Nasa maps showing NO2 values over Wuhan during January and February. Photograph: Nasa Handout/EPA
Mother Earth is having a bit of a Detox – and we think this is really fantastic. The Coronavirus / COVID has kept cars, planes and people, and their massive pollution off the streets and out of the towns and cities, and as a result, allowed the Earth to take some much needed ‘environmental medicine’ to help get itself and little better with regard the environment and cleaner air.
The pity is, that if and when it is all over; if it will ever be; huge numbers of humans will get back into their cars; board their planes, go back to their polluting jobs as if things never really changed much. If you can say one thing about the human race, it is that it never learns from its past mistakes.
Please click on the following link and read what some of the people have said.
People living in some parts of India are seeing the Himalaya mountains crystal clear for the first time in decades. This happened after the coronavirus quarantine reduced the amount of pollution in the country and helped the air clear up a bit.
Locals in the Jalandhar district in Punjab in Northern India, around 125 miles (just over 200 kilometers) from the mountains, are enjoying the majestic view. One of the people celebrating the unspoiled view is Indian cricket player Harbhajan Singh, with other Twitter users chiming in how pollution is a serious problem in India.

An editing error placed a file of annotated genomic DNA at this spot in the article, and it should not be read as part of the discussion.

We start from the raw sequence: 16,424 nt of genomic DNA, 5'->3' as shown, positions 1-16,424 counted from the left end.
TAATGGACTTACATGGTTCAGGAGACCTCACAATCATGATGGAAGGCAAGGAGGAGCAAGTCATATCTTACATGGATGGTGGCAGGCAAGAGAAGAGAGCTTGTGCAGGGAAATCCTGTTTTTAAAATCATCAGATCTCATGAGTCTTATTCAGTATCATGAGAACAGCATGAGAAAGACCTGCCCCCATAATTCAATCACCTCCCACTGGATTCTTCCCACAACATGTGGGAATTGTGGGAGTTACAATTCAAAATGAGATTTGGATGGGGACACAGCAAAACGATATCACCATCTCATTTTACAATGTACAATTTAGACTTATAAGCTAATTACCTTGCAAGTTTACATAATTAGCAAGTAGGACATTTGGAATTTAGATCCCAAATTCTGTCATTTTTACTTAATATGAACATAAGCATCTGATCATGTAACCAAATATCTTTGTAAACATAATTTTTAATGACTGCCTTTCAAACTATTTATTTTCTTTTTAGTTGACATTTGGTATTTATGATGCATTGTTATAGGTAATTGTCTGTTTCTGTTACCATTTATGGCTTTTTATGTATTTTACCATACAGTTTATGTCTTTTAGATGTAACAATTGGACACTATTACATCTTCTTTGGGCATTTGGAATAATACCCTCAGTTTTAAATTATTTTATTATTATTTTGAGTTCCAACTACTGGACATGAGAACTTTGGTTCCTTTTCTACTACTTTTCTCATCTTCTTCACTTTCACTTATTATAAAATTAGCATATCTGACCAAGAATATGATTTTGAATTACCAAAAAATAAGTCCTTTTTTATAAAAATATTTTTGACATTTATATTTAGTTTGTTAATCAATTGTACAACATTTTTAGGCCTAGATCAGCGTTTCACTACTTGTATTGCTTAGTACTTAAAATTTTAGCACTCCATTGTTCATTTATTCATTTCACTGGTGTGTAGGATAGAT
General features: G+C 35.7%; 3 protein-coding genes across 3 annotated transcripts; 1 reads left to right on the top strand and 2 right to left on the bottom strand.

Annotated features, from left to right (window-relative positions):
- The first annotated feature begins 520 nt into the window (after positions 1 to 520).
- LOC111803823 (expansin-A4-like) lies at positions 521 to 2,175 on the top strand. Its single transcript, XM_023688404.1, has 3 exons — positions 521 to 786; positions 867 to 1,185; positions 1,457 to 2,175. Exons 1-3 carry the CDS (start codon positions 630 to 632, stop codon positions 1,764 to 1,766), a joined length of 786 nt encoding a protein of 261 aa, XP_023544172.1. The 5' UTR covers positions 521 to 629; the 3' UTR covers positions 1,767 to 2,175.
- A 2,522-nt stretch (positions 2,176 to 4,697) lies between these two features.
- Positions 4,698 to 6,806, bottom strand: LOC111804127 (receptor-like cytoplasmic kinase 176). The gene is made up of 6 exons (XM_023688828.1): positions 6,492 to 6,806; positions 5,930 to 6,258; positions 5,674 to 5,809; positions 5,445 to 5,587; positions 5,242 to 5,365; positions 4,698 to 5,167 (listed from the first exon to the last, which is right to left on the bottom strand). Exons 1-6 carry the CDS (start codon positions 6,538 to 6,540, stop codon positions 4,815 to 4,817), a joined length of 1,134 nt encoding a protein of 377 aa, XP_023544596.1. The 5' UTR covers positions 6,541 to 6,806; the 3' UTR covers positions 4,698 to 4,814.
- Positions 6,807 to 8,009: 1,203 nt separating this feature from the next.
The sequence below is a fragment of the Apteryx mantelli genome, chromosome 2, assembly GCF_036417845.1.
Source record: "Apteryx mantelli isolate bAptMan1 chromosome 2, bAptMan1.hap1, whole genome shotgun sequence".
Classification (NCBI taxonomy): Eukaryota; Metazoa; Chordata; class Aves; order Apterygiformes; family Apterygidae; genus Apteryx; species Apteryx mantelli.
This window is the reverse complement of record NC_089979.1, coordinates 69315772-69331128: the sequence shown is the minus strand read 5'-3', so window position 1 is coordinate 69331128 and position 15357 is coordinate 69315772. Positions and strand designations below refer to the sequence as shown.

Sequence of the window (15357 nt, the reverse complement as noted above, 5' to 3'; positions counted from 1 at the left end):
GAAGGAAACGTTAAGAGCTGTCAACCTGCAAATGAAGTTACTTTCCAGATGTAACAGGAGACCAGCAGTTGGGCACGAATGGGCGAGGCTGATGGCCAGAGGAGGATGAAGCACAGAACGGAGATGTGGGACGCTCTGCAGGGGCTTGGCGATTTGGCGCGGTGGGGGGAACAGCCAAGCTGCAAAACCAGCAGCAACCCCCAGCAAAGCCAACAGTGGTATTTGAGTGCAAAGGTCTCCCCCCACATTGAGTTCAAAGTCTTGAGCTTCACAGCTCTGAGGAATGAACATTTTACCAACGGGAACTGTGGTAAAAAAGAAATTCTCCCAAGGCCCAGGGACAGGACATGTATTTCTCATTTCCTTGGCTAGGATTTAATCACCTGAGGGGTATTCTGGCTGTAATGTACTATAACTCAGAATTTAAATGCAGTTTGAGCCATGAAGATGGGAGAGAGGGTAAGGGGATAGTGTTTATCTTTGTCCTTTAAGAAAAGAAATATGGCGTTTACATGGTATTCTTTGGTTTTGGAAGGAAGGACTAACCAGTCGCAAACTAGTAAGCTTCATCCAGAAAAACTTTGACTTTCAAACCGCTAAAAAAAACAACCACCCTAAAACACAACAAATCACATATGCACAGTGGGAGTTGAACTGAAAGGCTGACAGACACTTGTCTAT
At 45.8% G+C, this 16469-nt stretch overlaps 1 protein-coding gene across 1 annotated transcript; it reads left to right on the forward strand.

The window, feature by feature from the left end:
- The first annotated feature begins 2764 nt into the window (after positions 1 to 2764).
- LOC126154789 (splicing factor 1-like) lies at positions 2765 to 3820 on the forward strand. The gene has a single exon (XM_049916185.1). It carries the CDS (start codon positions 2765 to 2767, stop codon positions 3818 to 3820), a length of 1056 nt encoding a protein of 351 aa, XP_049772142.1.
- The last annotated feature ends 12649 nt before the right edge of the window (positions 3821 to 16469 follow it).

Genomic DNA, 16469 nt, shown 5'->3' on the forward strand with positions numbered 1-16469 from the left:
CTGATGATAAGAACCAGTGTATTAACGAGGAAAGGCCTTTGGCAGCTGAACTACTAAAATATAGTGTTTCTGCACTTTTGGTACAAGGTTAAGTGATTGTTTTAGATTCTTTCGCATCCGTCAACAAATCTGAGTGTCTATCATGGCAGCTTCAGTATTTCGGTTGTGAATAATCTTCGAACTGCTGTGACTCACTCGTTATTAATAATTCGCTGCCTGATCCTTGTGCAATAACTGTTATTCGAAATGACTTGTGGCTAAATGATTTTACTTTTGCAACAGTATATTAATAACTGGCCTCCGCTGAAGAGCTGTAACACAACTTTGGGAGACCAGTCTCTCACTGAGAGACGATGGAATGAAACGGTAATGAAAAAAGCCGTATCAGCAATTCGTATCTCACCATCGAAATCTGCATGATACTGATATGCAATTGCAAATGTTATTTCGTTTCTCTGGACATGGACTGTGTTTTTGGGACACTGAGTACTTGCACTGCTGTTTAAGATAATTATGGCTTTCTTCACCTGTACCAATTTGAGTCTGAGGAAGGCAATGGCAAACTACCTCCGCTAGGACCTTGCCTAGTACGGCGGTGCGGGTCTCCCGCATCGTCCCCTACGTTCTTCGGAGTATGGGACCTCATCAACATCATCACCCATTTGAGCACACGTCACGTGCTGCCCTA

One person even said that this was the first time they could clearly see the Himalayas in nearly 30 years.
Researchers in New York told the BBC their early results showed carbon monoxide mainly from cars had been reduced by nearly 50% compared with last year.
Emissions of the planet-heating gas CO2 have also fallen sharply.
But there are warnings levels could rise rapidly after the pandemic.
With global economic activity ramping down as a result of the coronavirus pandemic, it is hardly surprising that emissions of a variety of gases related to energy and transport would be reduced.
Scientists say that by May, when CO2 emissions are at their peak thanks to the decomposition of leaves, the levels recorded might be the lowest since the financial crisis over a decade ago.